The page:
Dutch Tips on Flood Control
|Rotterdam flood gates|
After Hurricane Katrina, officials started looking at ways to protect vulnerable coastlines. Louisiana officials talked with experts in the Netherlands and those Dutch delegates came to the Tampa Bay area for a similar discussion last week at the University of South Florida.
The Netherlands and Florida have something in common: heavily populated, low-lying coastlines. It makes them vulnerable to storms as well as rising sea levels due to a warming climate change.
But, after unprecedented flooding in 1953, the Dutch enacted stricter urban design laws according to Adri Verwey, an expert on flood modeling.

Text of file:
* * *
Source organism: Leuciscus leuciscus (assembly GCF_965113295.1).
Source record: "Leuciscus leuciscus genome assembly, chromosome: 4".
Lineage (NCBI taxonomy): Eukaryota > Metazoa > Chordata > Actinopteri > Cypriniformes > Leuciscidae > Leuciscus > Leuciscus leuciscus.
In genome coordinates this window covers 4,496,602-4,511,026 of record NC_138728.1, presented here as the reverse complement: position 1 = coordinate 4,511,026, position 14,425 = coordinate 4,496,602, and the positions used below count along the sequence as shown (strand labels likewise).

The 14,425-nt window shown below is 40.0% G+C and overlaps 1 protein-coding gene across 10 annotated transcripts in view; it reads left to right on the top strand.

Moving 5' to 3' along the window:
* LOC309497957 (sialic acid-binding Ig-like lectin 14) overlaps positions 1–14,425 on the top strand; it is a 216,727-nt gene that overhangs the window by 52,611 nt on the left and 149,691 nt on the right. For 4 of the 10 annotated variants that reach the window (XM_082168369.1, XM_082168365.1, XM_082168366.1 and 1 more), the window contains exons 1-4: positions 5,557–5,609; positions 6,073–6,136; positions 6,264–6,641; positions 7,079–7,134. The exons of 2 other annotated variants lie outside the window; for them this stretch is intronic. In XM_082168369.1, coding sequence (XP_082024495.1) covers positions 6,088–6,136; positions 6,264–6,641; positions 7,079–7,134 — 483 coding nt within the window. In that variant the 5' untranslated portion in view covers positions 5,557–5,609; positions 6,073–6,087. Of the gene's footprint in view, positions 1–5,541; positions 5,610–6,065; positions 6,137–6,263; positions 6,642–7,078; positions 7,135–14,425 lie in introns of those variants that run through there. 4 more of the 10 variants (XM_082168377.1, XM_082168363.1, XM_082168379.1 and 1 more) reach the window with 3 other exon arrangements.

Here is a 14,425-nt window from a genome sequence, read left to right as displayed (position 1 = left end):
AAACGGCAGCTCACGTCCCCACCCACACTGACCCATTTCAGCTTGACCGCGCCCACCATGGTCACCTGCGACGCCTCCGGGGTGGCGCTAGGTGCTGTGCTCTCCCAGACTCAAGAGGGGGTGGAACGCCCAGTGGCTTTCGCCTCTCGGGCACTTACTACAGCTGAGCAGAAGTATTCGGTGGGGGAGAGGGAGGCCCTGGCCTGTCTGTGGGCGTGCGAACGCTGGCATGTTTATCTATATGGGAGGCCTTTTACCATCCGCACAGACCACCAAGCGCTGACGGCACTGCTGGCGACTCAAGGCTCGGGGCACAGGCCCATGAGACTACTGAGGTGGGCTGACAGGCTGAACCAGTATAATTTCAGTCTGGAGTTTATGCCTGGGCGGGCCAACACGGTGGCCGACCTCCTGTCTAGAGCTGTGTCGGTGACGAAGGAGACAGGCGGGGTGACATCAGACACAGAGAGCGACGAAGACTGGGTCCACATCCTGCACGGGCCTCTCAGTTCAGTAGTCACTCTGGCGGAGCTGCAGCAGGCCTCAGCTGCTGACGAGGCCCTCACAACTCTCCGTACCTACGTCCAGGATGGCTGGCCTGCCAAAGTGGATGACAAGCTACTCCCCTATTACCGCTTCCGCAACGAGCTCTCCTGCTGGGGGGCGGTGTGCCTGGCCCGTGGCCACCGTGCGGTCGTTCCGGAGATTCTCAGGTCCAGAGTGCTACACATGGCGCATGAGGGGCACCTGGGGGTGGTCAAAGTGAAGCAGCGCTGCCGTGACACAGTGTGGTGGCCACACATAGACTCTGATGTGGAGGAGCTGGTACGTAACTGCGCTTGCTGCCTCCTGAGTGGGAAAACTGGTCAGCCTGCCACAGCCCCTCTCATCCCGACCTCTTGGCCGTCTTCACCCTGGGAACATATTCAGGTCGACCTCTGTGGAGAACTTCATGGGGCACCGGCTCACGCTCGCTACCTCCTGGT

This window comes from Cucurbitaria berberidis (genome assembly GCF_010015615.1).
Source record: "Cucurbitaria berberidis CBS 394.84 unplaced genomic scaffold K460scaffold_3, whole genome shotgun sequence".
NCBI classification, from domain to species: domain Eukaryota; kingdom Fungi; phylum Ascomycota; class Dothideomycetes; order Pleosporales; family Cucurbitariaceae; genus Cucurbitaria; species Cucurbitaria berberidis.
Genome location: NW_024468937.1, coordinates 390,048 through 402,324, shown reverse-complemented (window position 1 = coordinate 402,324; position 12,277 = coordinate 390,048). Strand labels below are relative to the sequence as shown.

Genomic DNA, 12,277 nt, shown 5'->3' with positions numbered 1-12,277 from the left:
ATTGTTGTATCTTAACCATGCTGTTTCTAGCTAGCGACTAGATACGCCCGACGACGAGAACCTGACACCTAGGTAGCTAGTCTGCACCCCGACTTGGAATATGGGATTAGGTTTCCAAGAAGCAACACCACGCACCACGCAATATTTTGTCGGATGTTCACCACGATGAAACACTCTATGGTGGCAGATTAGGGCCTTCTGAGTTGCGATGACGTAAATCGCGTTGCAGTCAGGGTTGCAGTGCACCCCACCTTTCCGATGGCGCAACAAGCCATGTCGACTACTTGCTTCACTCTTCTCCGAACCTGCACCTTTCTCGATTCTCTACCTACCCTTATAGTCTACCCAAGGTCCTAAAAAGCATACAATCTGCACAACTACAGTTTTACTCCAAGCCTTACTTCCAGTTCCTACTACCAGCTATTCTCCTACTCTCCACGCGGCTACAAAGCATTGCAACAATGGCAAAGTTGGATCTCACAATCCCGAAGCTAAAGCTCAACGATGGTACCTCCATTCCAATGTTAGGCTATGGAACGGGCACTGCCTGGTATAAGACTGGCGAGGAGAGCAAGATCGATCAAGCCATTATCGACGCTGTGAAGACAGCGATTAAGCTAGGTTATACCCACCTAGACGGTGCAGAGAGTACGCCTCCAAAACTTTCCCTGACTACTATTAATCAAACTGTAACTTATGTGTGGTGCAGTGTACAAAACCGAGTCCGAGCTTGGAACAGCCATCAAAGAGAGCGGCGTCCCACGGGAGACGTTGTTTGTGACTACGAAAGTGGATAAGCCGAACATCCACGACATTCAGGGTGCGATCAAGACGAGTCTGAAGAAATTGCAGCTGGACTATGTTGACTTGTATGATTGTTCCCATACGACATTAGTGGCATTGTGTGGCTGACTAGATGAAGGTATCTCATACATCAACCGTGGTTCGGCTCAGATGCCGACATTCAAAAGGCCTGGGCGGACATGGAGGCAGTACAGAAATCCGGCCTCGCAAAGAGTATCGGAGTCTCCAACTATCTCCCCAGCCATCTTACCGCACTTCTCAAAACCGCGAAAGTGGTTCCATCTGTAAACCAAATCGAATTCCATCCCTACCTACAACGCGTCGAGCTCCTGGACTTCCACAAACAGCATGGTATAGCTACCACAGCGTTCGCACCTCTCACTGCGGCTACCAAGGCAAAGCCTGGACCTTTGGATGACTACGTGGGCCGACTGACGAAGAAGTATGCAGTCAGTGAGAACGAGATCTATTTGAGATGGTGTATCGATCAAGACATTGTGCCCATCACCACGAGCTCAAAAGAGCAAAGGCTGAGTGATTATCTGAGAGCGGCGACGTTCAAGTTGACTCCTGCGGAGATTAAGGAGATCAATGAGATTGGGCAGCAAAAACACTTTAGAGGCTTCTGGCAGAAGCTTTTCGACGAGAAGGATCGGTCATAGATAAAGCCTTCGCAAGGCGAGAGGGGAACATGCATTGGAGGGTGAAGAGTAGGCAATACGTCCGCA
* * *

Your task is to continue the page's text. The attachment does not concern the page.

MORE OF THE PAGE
"In the Netherlands, we have somewhat more strict design criteria than you apply in the United States," Verwey said. "We for example protect our most densely populated areas at a flood frequency of 10,000 years.
He says, as a rule, the United States works with a "once in 100 years" flood scenario.
In addition to changing its design criteria, the Netherlands also closed sea gates and raised their levies around populated areas. Verwey is and international consultant and co-chair of the Association of State Floodplain Managers International Committee.
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